Sea urchins
   Classis Echinoidea Leske, 1778

Unarmed globular sea urchin
Intermediate globular sea urchin
Beautiful globular sea urchin
Uncommon Scaphechinus
Gray Scaphechinus
Common flat sea urchin
Heart-shaped sea urchin

Sea urchinsSea urchins are globular echinoderms characterized by secondary simplificationloss of arms. Sea urchins have a rigid shell comprising interconnected skeletal plates bearing pedicillaries and mobile needles by means of which certain urchins move along the substrate or dig into the ground. Like starfish, urchins also move with the aid of ambulacral lets emanating through pores in ambulacral plates on the abdominal side of the shell. The mouth is situated on the lower (abdominal) side of the body, as a rule in the center, and is supplied with a characteristic gnawing  oral apparatus - Aristotles lantern--, ideally adapted for grinding algae and little-moving animals. Indeed, this amazing apparatus, representing a system of mobile teeth and muscles, was first described by Aristotles himself. One time, the great naturalist, forced to flee from Athens to live on Greek islands, where he used to stroll along the beach during low tides, collecting and dissecting sea animals. Unlike starfish, certain urchins had lost their regular radial form in body structure to become bilaterally symmetric: the anus situated on the back had shifted backward, and the mouth on the abdominal side conversely forward. Such urchins, unlike regular radial ones, are called irregular sea urchins. This happened in connection with their transition to a digging lifestyle. Digging urchins began to feed on detritus; as a result, their Aristotles lantern had also reduced, and they began to seize their food with specialized mucous-ciliate ambulacral legs.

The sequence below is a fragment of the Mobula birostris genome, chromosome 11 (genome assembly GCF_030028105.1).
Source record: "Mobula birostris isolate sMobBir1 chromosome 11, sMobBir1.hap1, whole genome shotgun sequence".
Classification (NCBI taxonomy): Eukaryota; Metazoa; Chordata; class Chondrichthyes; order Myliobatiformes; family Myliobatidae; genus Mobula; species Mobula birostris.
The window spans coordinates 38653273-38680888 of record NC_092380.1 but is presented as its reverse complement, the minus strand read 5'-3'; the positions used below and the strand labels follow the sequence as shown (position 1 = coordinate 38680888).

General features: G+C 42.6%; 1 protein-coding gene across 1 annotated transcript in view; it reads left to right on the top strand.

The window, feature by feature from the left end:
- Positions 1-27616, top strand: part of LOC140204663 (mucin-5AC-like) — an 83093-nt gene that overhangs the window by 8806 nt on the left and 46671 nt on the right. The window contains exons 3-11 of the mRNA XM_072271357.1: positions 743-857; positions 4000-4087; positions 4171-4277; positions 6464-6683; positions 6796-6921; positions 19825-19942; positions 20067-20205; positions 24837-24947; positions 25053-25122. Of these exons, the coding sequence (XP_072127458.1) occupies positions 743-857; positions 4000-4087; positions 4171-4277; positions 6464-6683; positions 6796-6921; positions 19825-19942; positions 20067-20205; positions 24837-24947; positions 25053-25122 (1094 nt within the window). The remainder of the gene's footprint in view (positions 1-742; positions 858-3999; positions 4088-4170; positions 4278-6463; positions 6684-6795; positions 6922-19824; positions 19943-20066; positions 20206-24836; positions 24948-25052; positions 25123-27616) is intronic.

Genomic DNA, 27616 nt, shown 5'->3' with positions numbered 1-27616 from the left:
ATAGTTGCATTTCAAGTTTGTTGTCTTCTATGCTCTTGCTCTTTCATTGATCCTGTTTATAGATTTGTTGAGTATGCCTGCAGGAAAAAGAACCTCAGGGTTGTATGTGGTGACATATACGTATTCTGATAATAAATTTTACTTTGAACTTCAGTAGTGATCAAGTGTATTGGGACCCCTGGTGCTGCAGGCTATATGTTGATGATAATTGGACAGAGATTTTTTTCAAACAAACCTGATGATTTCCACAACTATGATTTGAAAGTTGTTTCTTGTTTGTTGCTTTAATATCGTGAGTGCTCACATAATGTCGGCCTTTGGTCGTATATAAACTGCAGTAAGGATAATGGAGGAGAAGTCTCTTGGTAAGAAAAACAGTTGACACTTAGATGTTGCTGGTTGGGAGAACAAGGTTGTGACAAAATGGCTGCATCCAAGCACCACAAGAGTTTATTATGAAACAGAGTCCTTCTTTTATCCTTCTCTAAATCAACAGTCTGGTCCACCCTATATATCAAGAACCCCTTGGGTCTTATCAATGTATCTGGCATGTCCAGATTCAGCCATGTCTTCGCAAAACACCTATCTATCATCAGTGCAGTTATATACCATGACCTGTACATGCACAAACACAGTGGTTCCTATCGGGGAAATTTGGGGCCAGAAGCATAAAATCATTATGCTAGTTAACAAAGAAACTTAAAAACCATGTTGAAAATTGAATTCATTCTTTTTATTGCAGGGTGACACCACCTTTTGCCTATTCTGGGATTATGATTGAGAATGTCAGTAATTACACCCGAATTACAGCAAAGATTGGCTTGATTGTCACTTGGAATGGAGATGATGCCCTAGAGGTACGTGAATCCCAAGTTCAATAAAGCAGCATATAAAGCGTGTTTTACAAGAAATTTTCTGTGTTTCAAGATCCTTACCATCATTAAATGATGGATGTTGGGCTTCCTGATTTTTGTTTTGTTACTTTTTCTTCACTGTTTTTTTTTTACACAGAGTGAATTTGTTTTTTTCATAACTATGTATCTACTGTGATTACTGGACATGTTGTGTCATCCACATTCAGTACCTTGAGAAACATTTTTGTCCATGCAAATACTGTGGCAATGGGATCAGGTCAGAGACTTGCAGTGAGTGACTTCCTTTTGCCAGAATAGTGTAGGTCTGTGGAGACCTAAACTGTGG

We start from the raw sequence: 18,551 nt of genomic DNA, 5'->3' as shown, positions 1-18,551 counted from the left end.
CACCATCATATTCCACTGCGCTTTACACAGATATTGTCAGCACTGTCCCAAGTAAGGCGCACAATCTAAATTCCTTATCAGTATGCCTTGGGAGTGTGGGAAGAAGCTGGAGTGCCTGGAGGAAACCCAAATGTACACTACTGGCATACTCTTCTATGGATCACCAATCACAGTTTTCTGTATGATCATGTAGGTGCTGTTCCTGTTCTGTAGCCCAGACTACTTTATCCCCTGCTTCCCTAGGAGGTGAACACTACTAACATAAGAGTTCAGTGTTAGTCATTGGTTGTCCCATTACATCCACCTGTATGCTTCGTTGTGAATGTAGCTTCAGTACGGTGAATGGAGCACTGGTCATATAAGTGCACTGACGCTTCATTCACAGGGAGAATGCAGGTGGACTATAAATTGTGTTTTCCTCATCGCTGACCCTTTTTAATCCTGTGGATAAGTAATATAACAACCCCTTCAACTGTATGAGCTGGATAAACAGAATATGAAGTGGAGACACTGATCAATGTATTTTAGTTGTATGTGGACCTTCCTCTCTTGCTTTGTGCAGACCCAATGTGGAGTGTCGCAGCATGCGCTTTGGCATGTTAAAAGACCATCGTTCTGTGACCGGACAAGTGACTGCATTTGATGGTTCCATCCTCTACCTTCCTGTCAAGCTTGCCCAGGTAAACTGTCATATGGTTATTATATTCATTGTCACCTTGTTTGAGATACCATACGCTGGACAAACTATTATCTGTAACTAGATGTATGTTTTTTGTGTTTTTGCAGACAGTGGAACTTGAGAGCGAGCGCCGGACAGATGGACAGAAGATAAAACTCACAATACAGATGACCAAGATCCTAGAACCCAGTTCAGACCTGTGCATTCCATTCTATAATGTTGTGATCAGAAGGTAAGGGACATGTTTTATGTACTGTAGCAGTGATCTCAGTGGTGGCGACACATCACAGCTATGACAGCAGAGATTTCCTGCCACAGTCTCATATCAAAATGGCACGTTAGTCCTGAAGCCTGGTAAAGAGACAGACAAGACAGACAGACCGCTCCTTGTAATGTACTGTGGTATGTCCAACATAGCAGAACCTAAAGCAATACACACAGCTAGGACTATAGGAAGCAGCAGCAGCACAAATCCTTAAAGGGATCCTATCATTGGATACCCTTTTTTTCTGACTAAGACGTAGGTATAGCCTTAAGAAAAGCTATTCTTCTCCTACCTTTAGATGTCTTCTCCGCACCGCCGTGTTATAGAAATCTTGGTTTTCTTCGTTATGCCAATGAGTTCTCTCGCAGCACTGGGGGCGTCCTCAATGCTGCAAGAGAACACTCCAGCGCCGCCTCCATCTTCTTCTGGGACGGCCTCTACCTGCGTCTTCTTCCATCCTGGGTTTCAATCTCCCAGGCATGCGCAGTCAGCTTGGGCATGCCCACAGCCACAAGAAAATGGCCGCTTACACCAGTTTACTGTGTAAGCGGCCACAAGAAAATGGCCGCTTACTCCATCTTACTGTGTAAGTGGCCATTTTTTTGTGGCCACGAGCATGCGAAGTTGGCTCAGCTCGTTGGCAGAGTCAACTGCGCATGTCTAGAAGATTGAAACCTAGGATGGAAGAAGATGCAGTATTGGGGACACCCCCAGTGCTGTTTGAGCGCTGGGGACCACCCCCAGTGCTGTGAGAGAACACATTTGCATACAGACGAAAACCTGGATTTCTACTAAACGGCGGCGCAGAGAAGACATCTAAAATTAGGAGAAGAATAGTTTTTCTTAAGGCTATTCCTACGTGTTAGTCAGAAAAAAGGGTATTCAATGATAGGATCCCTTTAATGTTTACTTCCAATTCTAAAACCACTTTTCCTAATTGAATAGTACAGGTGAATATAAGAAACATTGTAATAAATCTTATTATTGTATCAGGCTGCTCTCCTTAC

As a rule, development in urchins is indirect, i.e. there is first a floating plankton larva, which as it grows and develops changes in form to pass several stages that have special names: dipleurula and three pluteus stages, the last of which by way of catastrophic metamorphosis transforms the pluteus into a tiny young urchin. In accord with their specific structure, urchin pluteuses are called echinopluteuses and ophiopluteuses. In rare cases, they take care of their offspring.
    The recent fauna of sea urchin is represented by 950 species. In Southern Primorye, we know of eight urchin species: three globular or regular, and five irregular urchins (four flat or disk-shaped and one cordiform).